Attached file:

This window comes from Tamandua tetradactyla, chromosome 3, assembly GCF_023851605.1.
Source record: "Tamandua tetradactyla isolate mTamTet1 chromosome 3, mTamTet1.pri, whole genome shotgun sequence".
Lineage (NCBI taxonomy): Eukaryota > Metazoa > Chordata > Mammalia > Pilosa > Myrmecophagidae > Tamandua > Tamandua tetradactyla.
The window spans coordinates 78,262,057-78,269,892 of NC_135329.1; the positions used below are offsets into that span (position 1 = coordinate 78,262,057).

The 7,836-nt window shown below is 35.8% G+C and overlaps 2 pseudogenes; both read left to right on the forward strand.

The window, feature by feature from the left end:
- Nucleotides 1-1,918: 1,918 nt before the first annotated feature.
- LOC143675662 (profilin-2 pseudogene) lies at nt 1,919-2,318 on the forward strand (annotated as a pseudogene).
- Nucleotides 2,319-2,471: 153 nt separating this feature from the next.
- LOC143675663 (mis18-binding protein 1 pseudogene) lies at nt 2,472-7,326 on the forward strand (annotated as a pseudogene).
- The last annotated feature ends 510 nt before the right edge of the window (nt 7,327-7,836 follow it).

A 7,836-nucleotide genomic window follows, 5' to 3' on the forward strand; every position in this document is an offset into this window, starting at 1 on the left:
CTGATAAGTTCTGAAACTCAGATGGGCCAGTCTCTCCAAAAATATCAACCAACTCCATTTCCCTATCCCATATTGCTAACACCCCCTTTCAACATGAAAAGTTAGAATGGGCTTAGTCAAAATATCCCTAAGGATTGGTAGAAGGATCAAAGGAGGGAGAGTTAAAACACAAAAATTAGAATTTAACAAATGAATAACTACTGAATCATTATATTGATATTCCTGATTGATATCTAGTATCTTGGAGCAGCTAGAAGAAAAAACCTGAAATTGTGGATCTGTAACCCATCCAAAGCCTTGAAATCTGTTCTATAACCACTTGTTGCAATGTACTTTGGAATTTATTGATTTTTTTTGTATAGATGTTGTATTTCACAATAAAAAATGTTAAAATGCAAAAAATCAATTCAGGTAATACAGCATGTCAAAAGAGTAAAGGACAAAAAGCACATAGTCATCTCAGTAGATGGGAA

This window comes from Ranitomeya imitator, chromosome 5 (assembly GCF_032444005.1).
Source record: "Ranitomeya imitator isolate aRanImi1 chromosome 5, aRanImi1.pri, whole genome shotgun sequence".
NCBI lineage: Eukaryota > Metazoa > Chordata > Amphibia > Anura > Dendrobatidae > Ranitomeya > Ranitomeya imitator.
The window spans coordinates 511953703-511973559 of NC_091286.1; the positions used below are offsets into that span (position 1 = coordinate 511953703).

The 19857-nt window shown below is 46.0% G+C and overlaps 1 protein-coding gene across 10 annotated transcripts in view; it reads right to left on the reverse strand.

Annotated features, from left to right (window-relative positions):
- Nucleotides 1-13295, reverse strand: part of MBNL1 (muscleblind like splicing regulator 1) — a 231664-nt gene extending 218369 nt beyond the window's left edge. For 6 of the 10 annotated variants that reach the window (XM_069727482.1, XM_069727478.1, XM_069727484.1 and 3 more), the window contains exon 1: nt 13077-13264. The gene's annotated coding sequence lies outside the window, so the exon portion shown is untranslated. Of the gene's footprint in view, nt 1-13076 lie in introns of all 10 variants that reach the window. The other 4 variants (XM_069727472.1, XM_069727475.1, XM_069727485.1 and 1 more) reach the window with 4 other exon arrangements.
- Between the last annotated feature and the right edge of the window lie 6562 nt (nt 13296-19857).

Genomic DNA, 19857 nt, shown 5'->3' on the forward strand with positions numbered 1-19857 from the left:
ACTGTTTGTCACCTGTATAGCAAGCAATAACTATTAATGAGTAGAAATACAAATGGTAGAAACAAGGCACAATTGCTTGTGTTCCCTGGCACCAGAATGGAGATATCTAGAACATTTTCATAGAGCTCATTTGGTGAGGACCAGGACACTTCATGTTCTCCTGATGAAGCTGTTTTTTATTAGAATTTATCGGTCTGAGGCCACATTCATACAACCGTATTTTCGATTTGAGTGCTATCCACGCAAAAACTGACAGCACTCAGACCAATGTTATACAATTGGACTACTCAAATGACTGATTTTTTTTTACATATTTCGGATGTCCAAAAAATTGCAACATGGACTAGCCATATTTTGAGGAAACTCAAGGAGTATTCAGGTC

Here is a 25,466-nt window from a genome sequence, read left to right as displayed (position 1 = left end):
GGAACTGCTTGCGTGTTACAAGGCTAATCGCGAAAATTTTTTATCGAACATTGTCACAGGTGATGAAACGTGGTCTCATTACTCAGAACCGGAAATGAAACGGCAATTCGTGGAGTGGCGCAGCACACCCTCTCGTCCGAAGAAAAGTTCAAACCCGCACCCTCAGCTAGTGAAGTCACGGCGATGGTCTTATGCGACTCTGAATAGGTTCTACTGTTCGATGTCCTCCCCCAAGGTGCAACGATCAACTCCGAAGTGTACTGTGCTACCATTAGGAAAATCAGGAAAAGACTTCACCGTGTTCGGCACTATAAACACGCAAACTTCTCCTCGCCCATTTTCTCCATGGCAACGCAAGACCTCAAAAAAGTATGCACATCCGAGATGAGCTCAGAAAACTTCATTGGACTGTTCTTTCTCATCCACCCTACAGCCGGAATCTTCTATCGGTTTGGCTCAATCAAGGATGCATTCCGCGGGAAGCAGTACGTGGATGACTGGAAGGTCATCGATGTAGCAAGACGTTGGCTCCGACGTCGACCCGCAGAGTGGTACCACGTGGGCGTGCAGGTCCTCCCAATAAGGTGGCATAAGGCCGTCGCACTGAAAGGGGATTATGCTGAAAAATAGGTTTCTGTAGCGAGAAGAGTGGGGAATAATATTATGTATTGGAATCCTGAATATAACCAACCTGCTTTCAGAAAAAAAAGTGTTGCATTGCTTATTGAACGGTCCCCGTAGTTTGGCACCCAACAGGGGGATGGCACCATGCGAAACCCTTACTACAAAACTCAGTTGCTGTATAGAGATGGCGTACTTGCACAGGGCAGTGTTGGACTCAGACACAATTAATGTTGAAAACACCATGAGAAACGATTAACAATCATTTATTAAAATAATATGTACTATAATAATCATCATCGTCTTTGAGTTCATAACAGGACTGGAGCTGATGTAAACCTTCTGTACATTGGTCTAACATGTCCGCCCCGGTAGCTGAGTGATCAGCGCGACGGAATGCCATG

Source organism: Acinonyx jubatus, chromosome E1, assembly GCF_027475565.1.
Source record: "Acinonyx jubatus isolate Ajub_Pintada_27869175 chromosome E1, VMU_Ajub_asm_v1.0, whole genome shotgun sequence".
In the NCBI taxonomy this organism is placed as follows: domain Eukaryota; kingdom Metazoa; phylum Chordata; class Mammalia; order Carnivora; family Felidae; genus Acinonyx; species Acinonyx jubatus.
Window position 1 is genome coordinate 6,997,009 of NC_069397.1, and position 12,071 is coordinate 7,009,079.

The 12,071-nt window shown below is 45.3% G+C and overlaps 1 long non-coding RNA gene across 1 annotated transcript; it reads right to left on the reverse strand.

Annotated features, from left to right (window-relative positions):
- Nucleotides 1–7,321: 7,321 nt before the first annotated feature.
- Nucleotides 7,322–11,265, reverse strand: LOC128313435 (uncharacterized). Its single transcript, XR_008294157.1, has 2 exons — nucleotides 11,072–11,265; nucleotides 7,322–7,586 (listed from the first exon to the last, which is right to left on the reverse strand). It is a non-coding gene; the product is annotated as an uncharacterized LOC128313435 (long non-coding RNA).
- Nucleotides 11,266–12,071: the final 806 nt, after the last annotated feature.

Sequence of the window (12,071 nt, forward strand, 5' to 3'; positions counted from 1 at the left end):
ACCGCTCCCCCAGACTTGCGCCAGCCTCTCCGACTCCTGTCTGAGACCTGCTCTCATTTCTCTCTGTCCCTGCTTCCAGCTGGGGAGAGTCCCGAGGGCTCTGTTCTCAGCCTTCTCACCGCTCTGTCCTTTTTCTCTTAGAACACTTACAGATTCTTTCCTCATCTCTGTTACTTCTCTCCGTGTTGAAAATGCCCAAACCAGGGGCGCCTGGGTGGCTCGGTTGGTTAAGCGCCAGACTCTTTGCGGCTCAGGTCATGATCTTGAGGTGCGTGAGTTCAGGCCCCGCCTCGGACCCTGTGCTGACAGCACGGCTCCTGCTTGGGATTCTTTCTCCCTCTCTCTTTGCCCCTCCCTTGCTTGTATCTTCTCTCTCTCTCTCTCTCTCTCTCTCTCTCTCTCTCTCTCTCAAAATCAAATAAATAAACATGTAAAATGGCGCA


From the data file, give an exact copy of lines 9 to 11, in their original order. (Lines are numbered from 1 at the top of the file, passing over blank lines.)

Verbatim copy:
- Nucleotides 2,319-2,471: 153 nt separating this feature from the next.
- LOC143675663 (mis18-binding protein 1 pseudogene) lies at nt 2,472-7,326 on the forward strand (annotated as a pseudogene).
- The last annotated feature ends 510 nt before the right edge of the window (nt 7,327-7,836 follow it).